For more than a decade, a coalition of health care pundits associated with Dartmouth, the IOM, MedPAC, CMS, the Urban Institute, the GAO, the CBO and the Commonwealth Fund has been peddling a line about the fact that, after adjusting for age, sex and health status, there is a large residual of unexplained geographic variation in health care that it is not explained by differences in income or other demographic factors and therefore must be due to low-performing health care systems. In response to “some” who have claimed that poverty is at the core of the problem, they state emphatically that, after adjusting for health status, there is little evidence that poverty and related sociodemographic factors play a role. I am proud to be one of the “some.”
In a sense, they are right. Of course health status is a major predictor of need. It really is the only predictor. Health care is given to people who are sick. That’s why it’s called health care. But it is poor people have the poorest health status and continue to do so even after receiving health care. So there is very little left to adjust for once an adjustment is made for health status. In fact, if the adjustment sequence were reversed — if health care spending were first adjusted for income — health status would be found to exert little influence. Failing to find that poverty is an operative element is, well, disingenuous.
But if poverty explains it all, why does the D-I-M-C-U-G-C-CF crowd consistently find an unexplained residual. The answer is that they all use large units of analysis, such as (hospital referral regions (HRRs), hospital service areas (HSAs) metropolitan statistical areas (MSAs), and these all introduce the error of aggregation of non-linear elements. Let me explain. The relationship between health care spending and the levels of income or disability are curvilinear. Spending rises steeply at the low end of income or the high end of disability, with relatively little change along the path. Averaging is, by definition, a linear manipulation. It will always fail to account for the extremes of poverty or disability. But when the problem is approach in ways that avoid such statistics, income fully explains the geographic differences. Read our paper in the Journal of Urban Health.
Now, after years of being brain washed by the D-I-M-G-U-C-C-CF crowd, whose arcane incursions into the practice of medicine have pushed hospitals and physicians to the brink, hospitals are catching on. Socioeconomic differences are at the core of the problem of high utilization after all. Read “Getting to the Root of the Problem,” excerpted below from an article by Steven Ross Johnson in Modern Health Care. It describes the success of efforts to attack the sociodemographic roots of the problem. One example is Health Leads. With support from the Physicians Foundation, the Robert Wood Johnson Foundation and others, Health Leads enables healthcare providers to prescribe basic resources like food and heat just as they do medication. But solving Americas social problems cannot be left to the health care system. The entire nation has to wake up to the problem. Read on…..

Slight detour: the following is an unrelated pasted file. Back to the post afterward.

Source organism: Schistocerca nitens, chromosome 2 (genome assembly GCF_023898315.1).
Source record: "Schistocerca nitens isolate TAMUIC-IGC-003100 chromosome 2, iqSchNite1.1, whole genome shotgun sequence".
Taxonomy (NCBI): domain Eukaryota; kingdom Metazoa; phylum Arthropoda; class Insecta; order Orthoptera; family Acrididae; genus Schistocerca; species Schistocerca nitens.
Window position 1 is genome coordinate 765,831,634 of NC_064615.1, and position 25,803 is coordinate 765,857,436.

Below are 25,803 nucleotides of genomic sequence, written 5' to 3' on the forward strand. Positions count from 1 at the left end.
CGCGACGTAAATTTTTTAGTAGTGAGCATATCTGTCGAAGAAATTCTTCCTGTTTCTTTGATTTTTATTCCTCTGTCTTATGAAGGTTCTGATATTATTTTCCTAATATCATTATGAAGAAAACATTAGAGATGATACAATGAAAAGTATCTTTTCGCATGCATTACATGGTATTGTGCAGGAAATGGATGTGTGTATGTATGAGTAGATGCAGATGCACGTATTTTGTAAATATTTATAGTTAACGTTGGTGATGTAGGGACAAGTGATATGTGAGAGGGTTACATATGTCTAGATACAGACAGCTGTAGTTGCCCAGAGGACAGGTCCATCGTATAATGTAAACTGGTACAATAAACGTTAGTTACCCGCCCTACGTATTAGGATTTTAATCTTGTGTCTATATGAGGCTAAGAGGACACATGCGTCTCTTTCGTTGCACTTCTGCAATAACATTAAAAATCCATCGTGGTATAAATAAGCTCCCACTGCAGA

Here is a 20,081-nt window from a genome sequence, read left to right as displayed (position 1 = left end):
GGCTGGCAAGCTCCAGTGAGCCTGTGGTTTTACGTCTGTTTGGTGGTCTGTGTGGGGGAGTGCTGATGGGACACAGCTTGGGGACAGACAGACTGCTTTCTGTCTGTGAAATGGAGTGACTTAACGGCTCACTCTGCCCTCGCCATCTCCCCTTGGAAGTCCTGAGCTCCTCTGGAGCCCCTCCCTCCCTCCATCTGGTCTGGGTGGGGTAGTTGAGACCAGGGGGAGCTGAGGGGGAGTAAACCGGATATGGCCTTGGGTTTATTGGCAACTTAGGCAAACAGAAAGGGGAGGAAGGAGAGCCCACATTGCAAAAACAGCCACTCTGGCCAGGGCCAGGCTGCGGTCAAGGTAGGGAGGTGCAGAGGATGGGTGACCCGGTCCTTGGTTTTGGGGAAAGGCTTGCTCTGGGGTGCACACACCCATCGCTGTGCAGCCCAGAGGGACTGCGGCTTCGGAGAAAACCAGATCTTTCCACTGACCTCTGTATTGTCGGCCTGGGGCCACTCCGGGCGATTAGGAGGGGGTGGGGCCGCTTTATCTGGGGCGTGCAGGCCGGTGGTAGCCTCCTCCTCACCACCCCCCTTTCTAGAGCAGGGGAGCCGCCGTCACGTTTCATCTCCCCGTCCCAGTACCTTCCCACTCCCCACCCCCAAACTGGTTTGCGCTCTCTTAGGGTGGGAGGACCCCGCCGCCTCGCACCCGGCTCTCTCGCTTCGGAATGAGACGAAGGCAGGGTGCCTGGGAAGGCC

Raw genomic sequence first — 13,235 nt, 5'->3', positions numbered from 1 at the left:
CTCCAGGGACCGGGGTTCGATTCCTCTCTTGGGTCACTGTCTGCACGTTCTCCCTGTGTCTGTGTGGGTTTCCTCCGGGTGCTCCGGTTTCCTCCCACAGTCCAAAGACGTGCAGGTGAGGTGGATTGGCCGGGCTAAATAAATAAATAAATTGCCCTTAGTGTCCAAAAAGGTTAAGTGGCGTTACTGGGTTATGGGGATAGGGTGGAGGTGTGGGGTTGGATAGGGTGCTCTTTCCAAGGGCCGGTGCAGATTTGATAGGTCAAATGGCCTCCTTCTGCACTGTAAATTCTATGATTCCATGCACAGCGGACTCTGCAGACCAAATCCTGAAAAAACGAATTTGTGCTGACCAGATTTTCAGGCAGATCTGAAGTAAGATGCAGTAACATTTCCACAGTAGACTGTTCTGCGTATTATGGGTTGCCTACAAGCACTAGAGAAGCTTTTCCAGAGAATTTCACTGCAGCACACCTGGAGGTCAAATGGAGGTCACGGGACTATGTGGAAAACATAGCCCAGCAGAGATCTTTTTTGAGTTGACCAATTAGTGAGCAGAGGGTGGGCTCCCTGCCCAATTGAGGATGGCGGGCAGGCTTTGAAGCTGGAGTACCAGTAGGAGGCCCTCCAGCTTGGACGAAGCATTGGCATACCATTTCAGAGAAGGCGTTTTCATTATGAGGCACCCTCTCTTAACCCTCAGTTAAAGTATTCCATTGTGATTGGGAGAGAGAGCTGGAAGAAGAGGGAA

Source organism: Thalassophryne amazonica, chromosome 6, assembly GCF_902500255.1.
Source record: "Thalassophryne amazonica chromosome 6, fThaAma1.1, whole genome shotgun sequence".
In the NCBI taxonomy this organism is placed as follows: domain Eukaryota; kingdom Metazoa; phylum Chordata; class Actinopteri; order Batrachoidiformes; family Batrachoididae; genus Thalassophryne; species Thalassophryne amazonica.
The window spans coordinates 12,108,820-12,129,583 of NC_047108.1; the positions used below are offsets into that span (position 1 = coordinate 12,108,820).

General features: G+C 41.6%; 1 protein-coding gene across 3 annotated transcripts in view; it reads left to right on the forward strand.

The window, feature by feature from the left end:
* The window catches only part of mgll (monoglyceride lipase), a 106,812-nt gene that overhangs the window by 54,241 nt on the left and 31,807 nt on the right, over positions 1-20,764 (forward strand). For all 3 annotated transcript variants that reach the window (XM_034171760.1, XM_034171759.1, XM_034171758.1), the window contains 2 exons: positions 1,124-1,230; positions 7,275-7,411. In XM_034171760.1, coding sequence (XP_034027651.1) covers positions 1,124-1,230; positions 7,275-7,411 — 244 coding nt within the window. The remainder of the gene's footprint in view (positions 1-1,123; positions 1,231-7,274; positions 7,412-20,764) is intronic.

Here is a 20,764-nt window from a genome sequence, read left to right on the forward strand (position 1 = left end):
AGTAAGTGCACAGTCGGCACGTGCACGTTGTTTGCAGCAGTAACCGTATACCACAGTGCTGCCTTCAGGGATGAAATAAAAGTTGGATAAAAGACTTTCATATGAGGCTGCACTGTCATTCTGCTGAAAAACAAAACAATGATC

Getting to the Root of the Problem (excerpted from Modern HealthCare)
Delores Banks is a 61-year-old diabetic with congestive heart failure who was hospitalized twice last year. She lives alone on the 15th floor of a senior public housing project in one of the poorest sections of Chicago. A recent two-week elevator outage stopped Banks from leaving her building on three occasions. She decided to simply stay in her apartment until it was fixed. That’s when the Sinai Health System’s disease-management team sprang into action. One member called the Chicago Housing Authority to expedite the repair work. “It just makes you feel like you’re not alone,” Banks said. “The elevator is working now, and I haven’t been stuck.”
Healthcare systems in impoverished areas are turning toward tackling the social conditions that lead to ill-health, but they may pay a financial penalty since payers still do not reimburse for those activities.
The emergency intervention was part of a Sinai program launched in 2011 to help patients better manage the chronic conditions that lead to frequent hospitalizations. But as the care coordination team members quickly discovered, their efforts had to reach well beyond phone calls to make sure Banks took her medicine or to remind her about doctor appointments. In addition to fixing elevators, they helped her pay for her drugs and assist her with transportation to see her doctor. Team members even guided Banks through the paperwork needed to move to another senior-living facility.
Sinai is one of a growing number of health systems across the country that have begun tackling the social, economic and environmental conditions in the communities they serve as part of their programs to reduce hospital readmissions and improve outcomes. They are responding to the well-documented association between poverty, joblessness, inadequate housing, poor nutrition and chronic stress and poor health outcomes. Only by addressing these social determinants of health, they say, will they be able to get better outcomes and improve the overall health of their local populations.
Income is the single largest social factor driving overall health. A recent report from the Robert Wood Johnson Foundation’s Commission to Build a Healthier America found that 23% of African-Americans who earned less than 100% of the federal poverty level had a health status that was “poor to fair” compared with 6.8% of blacks with incomes that were more than 400% of the poverty level.